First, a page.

'Nicolas Cage, John Wayne and others offer you the best-ever piece of advice'

"As a general rule, it is foolish to do just what other people are doing, because there are almost sure to be too many people doing the same thing."

That's a quote by William Stanley Jevons back in the 1800s. But it could be the best piece of advice you receive right now.

Let me explain why, with this 1970s example...

Back in the '70s, British Rail set up a Pension Fund that invested in works of art. It was ridiculed at the time. Why? Because not many people were doing it.

Pension fund portfolios at the time were mostly in equities and bonds, and inflation-linked bonds were thought to be the future.

Yet British Rail's art fund proved a success. It was breaking new ground.

This was at a time when inflation was running at an annual rate of 30% - a big concern. The stock market was in decline and the property market had collapsed.

Does all this 'doom and gloom' sound familiar?

According to the Office for National Statistics, the Consumer Prices Index of inflation rose above 5% in September of this year. Yet another dent in the living standards of families across Britain.

But, at the time of writing this, new World Record prices keep happening in the collectibles markets. These include John Wayne's green beret, recently sold for $179,000.

Elsewhere "the oldest working car in the world," a De Dion Boton, sold for a whopping $4.62m.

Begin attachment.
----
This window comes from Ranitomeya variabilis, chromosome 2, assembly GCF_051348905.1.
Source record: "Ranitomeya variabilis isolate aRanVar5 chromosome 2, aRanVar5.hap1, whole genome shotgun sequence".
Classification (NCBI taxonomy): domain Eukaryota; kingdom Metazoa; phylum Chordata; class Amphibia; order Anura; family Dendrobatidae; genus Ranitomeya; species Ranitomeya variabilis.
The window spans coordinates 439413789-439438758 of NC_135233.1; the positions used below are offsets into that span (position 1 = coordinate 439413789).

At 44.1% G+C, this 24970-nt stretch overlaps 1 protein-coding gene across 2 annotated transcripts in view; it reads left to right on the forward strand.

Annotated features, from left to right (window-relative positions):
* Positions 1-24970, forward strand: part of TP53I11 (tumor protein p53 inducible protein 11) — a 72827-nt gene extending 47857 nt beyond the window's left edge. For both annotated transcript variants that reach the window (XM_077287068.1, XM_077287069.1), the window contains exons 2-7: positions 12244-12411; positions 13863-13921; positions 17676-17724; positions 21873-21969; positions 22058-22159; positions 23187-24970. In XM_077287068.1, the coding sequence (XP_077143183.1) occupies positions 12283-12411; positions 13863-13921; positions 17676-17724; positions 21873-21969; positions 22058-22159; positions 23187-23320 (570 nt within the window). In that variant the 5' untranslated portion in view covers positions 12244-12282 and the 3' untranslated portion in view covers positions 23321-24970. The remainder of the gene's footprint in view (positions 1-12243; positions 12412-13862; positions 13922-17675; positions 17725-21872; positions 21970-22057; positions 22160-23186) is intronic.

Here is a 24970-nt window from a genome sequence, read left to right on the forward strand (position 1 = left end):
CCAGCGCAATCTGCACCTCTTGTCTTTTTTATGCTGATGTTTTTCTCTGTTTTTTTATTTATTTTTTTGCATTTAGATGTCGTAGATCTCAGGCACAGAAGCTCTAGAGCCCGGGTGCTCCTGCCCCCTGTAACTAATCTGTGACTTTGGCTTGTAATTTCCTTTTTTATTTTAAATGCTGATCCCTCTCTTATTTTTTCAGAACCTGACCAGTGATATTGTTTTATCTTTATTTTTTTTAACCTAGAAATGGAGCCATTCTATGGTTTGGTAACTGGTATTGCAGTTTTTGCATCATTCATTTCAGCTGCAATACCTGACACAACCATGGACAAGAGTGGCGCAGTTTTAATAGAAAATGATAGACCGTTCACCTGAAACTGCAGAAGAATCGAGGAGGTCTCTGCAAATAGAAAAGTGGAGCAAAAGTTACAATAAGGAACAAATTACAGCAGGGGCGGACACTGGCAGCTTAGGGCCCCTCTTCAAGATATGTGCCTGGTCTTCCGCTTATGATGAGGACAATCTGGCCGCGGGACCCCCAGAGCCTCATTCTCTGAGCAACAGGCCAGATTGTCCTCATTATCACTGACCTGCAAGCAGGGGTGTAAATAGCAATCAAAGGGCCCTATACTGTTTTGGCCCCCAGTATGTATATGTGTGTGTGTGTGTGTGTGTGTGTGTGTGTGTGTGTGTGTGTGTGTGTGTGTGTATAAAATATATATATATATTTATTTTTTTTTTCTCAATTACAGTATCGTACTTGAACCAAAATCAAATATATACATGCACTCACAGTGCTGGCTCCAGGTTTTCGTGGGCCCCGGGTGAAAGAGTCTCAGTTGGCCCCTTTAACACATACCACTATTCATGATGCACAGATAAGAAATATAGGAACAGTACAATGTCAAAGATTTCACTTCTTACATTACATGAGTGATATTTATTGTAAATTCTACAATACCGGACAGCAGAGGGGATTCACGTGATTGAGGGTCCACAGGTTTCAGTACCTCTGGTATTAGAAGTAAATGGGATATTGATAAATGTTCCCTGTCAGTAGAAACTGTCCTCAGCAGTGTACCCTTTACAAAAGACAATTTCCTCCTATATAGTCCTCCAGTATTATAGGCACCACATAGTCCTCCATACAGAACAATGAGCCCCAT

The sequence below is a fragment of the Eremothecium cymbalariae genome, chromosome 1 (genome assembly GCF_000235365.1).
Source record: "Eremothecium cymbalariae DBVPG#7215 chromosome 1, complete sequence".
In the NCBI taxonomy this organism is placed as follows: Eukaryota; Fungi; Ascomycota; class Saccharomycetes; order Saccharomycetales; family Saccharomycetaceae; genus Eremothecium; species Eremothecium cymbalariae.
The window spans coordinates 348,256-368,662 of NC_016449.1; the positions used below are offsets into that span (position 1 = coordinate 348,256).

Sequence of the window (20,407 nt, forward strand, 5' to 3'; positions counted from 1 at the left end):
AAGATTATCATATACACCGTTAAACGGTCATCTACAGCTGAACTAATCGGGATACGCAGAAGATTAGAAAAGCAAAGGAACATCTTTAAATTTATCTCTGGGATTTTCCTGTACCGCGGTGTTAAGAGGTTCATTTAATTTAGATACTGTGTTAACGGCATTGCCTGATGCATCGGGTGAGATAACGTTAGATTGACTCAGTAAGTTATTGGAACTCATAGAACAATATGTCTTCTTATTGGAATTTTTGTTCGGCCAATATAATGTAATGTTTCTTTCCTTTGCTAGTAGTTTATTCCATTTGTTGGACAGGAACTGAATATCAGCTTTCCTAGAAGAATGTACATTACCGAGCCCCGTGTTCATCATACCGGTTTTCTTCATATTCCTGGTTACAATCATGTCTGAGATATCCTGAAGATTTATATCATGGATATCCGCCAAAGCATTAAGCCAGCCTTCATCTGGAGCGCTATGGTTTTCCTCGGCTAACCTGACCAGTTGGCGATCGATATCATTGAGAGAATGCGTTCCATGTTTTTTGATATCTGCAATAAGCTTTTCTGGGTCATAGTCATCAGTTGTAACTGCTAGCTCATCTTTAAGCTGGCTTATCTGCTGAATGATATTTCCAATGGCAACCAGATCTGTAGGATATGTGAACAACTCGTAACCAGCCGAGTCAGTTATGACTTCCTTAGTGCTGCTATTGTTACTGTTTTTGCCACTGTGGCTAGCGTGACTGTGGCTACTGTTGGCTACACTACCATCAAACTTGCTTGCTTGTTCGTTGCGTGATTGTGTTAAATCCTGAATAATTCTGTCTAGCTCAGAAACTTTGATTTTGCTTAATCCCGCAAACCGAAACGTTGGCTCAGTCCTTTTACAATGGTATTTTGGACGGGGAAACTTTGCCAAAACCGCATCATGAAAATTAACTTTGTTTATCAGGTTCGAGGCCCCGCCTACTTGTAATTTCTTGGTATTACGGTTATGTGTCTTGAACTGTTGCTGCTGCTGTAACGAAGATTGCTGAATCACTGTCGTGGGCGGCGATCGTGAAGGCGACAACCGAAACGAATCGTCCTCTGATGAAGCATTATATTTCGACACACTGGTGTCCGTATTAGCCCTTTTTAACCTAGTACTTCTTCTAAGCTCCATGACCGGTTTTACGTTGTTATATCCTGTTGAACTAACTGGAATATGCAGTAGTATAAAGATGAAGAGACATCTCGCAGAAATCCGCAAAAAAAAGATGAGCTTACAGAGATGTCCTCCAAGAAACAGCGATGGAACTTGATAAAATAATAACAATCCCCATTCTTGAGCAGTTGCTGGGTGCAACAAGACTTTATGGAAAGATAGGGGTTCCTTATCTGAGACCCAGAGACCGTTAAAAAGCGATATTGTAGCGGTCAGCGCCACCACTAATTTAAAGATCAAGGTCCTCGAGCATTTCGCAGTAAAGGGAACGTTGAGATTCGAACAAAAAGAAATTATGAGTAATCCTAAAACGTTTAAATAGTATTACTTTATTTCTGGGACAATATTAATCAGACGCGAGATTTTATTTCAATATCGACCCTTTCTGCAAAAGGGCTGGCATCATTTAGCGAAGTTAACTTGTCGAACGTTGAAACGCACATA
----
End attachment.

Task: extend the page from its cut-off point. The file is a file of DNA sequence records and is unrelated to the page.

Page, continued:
Action Comics issue 1 Nicholas Cage graded 9.0

Could this pristine version of Superman's first-ever adventure,
Action Comics #1, previously owned by star Nicolas Cage, become
the world's first '$2m comic book'?

And a high quality copy of Action Comics #1 (Superman's first-ever comic adventure) once owned by actor Nicholas Cage is expected to be another World Record. In fact, it could be the world's first $2m comic.

In other words, the collectibles markets are stronger than ever - continuing the success of British Rail's art fund, despite all the economic gloom.

As Money Observer's Cathy Adams writes: "Recent stock market volatility and increasing UK inflation have driven investors towards tangible assets."

This could be the best time to get involved

Because, to paraphrase William Stanley Jevons, not too many people are doing it.

Rather, enough people are doing it - there are roughly 200 million serious collectors worldwide - with enough passion and dedication to drive these strong markets to new World Record prices.

And the number of worldwide collectors is growing, including in places like China and Russia.

While commentators and experts in the mainstream financial markets argue about the true impact of high inflation, more and more people are getting fed up.

They're realising that "it's foolish to do just what other people are doing" and are expanding their portfolios into collectibles.

These new opportunities are out there, and are yours to explore. To find out more view our special investment guides, or contact our experts for a free consultation at:

+44 (0) 117 933 9500


Until next week,



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